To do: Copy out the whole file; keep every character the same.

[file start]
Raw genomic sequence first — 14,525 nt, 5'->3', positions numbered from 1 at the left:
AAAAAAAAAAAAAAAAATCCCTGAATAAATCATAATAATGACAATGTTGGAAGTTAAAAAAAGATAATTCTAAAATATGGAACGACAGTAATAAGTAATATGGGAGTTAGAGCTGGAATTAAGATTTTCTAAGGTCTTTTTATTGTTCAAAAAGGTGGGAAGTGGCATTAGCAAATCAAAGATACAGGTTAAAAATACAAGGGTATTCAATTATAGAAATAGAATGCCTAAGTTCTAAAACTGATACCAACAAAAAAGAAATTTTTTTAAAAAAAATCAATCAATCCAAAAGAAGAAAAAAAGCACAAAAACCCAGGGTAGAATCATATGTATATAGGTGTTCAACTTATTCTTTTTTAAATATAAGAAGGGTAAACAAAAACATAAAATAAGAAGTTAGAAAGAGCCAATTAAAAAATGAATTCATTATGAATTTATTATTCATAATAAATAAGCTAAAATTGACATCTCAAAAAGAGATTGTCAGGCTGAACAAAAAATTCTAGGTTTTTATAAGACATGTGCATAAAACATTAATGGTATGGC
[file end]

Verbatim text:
Raw genomic sequence first — 14,525 nt, 5'->3', positions numbered from 1 at the left:
AAAAAAAAAAAAAAAAATCCCTGAATAAATCATAATAATGACAATGTTGGAAGTTAAAAAAAGATAATTCTAAAATATGGAACGACAGTAATAAGTAATATGGGAGTTAGAGCTGGAATTAAGATTTTCTAAGGTCTTTTTATTGTTCAAAAAGGTGGGAAGTGGCATTAGCAAATCAAAGATACAGGTTAAAAATACAAGGGTATTCAATTATAGAAATAGAATGCCTAAGTTCTAAAACTGATACCAACAAAAAAGAAATTTTTTTAAAAAAAATCAATCAATCCAAAAGAAGAAAAAAAGCACAAAAACCCAGGGTAGAATCATATGTATATAGGTGTTCAACTTATTCTTTTTTAAATATAAGAAGGGTAAACAAAAACATAAAATAAGAAGTTAGAAAGAGCCAATTAAAAAATGAATTCATTATGAATTTATTATTCATAATAAATAAGCTAAAATTGACATCTCAAAAAGAGATTGTCAGGCTGAACAAAAAATTCTAGGTTTTTATAAGACATGTGCATAAAACATTAATGGTATGGC